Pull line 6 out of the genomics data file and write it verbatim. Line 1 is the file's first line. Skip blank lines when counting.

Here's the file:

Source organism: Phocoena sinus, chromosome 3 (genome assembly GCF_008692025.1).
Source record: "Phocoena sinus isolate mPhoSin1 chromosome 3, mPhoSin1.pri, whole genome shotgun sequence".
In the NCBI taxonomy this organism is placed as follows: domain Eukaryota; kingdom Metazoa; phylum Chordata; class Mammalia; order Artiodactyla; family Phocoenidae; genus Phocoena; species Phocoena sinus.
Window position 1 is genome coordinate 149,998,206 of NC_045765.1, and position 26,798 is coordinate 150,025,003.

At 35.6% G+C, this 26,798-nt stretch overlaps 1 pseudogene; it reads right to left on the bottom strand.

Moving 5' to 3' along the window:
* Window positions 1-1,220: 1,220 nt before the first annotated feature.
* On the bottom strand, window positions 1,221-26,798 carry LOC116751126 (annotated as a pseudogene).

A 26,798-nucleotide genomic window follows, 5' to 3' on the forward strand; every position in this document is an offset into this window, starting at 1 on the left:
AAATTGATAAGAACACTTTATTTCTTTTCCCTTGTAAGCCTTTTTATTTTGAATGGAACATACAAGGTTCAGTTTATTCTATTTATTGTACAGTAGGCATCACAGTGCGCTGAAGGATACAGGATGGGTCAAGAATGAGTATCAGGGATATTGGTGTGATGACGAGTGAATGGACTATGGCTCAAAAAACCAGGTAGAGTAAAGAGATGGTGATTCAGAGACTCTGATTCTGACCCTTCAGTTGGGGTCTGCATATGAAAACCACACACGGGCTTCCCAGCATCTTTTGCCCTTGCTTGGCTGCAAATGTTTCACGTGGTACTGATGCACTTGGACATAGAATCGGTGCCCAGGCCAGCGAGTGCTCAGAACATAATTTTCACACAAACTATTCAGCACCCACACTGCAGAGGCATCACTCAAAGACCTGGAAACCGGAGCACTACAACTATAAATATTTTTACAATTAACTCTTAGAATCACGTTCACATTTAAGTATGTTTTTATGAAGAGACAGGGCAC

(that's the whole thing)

Moving 5' to 3' along the window: